Landscape Photography: Whatever The Weather

How To Make Great Landscape Photographs Despite The Weather

taught by
Tony Worobiec

Online Landscape Photography Online Course - MyPhotoSchool

8 lessons
and start whenever you likeBuy as gift
Find out how easy it is to gift
  • Full money-back guarantee. See details.
  • Your purchase is secure. We never share your personal information.
  • Lifetime access to the classroom and course content
  • Purchase and learn from anywhere in the world

How our courses work▲ TOP

You're going to love learning with us!

  • After you buy, you can start the course whenever you're ready
  • You'll have 8 weeks to complete 4 lessons, study at your own pace
  • You'll likely need 2 1/2 hours per lesson, but you can study whenever it suits you
  • You'll get expert critique from your tutor Tony Worobiec (you'll be able to ask them questions too)
  • We'll pair you up with a group of like-minded classmates from around the world
  • You'll have access to the classroom, content and your classmates for life
  • You'll also gain certification

More questions? Take a look at our frequently asked questions.

About the course▲ TOP

In the mind of some, a great "landscape" needs to conform to some ideal paradigm, a sun-kissed  Caribbean beach bathed in rich sunlight, or a snow-capped Alpine shot with a cluster conifers occupying the foreground, unaware that the moment we step out of our homes, we are entering "landscape".

The first thing we need to appreciate is that landscape is an extremely wide-ranging genre; while of course there will always be a place for the bucolic landscape, we also need to consider "industrial landscape", "coastal landscape" and of course "urban landscape". It helps to understand that every location will have it is golden moment it is simply a matter of being at the right place at the right time. Moreover, photographers can often be quite disappointed when visiting a photographic "honey pot", as it does not appear quite as they had expected. It helps to understand that the defining quality of any landscape is the weather; it governs the two most important features, notably lighting and mood.

While we have some control over where we visit, we have no control over the weather. I am often saddened when I listen to some photographers complain that the weather was not kind to them when visiting a particular location. Rather than determine where you wish to photograph on any specific day, it is often far better to assess the weather, then choose a location that best suits.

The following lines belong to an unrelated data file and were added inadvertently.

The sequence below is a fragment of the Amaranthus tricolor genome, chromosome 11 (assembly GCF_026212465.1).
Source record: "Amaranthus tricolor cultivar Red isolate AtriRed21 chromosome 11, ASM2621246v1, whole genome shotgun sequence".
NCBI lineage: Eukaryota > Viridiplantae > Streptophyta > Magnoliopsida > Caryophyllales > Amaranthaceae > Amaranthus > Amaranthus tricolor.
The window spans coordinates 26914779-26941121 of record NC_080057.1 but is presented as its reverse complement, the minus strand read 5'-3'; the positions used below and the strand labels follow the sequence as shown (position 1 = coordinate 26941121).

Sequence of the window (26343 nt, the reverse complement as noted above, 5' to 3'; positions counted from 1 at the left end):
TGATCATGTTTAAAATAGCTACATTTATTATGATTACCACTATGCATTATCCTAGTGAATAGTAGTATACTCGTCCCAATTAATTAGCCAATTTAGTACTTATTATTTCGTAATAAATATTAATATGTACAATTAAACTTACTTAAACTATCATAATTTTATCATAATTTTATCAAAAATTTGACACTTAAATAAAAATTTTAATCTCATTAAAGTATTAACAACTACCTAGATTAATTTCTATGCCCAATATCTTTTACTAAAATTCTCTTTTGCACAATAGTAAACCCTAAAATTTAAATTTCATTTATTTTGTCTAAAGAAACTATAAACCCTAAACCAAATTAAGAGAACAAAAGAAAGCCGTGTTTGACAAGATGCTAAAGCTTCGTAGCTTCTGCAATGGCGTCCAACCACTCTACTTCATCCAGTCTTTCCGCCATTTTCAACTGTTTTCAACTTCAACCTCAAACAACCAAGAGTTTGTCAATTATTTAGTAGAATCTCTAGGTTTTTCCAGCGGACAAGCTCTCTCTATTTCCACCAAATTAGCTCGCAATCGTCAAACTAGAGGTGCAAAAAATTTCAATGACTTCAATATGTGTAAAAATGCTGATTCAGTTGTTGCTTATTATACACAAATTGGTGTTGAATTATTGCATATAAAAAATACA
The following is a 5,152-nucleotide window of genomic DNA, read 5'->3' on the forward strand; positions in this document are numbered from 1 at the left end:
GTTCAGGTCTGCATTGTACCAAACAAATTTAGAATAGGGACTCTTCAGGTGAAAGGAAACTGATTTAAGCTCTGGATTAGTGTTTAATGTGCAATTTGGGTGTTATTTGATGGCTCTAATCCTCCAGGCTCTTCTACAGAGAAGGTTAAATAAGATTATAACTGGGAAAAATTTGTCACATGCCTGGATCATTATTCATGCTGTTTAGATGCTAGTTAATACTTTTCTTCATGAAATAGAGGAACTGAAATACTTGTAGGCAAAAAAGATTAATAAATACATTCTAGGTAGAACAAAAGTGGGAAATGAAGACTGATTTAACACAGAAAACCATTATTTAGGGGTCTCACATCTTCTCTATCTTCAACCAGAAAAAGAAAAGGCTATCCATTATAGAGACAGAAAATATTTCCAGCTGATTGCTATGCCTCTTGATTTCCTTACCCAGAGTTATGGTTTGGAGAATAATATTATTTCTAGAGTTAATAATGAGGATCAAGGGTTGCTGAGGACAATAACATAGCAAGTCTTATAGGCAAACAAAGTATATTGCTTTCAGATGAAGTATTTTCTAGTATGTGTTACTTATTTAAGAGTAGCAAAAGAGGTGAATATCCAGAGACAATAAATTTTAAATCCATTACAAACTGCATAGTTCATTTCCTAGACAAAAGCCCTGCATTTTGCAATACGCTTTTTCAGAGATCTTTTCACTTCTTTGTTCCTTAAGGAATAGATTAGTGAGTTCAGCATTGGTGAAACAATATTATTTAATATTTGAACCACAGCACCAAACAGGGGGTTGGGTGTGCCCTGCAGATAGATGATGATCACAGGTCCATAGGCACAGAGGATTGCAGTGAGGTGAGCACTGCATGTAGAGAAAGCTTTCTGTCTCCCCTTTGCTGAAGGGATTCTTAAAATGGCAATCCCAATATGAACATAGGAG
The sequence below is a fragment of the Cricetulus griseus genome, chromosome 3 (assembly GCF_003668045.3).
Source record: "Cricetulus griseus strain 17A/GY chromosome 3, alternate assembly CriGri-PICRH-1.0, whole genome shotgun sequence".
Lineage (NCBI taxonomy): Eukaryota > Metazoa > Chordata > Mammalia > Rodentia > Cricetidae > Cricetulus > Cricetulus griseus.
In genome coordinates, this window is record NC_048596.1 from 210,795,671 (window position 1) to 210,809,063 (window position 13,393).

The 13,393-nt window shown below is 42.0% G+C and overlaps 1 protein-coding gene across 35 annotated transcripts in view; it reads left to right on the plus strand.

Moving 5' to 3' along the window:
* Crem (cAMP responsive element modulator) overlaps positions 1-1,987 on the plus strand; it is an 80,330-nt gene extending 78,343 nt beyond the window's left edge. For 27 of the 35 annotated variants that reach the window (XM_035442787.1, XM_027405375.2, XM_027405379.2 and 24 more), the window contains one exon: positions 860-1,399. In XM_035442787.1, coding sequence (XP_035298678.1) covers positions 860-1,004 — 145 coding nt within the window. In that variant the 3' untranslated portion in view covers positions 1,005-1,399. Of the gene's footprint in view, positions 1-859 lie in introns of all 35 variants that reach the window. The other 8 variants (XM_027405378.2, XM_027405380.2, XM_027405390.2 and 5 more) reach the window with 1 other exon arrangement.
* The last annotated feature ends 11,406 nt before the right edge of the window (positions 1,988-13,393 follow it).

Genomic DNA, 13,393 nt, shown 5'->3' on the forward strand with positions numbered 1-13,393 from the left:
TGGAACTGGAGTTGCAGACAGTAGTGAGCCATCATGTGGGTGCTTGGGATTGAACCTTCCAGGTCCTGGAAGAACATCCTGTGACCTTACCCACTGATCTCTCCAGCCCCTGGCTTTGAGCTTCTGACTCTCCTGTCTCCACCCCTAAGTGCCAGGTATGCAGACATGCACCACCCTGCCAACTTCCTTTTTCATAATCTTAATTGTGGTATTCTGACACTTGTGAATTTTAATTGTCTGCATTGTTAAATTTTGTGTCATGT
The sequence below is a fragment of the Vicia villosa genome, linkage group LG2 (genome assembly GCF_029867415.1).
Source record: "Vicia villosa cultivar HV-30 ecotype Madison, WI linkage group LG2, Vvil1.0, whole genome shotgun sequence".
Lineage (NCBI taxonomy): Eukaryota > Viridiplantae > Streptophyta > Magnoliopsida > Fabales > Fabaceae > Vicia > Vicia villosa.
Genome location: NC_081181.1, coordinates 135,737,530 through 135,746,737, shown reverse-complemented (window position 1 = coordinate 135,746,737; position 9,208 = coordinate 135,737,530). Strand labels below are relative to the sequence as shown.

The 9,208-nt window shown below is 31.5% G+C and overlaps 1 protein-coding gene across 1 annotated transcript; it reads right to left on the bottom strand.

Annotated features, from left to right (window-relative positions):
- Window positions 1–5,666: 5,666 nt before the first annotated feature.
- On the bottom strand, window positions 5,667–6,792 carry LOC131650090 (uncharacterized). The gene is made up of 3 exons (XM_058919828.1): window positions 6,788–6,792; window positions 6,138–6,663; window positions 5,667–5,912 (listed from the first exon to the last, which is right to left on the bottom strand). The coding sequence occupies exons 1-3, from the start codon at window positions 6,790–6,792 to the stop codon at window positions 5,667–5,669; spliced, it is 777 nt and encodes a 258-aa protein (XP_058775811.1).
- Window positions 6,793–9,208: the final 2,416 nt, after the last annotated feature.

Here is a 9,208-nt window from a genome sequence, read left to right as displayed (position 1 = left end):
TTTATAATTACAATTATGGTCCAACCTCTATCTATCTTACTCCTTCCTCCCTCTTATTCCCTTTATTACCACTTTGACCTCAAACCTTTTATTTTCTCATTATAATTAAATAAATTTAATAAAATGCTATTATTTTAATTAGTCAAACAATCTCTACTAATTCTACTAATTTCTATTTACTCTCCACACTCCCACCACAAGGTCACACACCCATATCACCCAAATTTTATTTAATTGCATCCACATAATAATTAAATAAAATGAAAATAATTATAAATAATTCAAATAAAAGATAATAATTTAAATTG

The purpose of this course is to encourage you to photograph landscape, irrespective of the prevailing weather. While we are all quite comfortable shooting landscape when the weather conditions are benign , we should also be aware of the excellent opportunities that exist when the weather proves challenging. Whether it is sunny or raining, calm or blowing a gale, freezing cold or baking hot each of these weather conditions will help to define the landscape; it's a matter of learning how to respond. So when you wake up in the morning and assess the weather for the day, view it as a unique opportunity to take meaningful and personal landscapes.


This is an 8 week course,  with one lesson ever 2 week. This is to give students plenty of time to complete their assignments and allow them to gain the maximum benefit from the course.

Week 1:  Maximising The Available Cloud Cover.

The phase "a grey sky" conjures a certain negativity; many non photographers often complain of those days when they are deprived of sunshine. It is easy to get depressed under constant grey skies and yet there is a very positive angle on this type of weather; from a photographic standpoint, it can prove quite an asset.

The first thing to understand is that the term "grey skies" covers a multitude of weather conditions ranging from a thick impenetrable cloud to a gentle scattering in an otherwise blue sky. Each carries its own unique opportunity.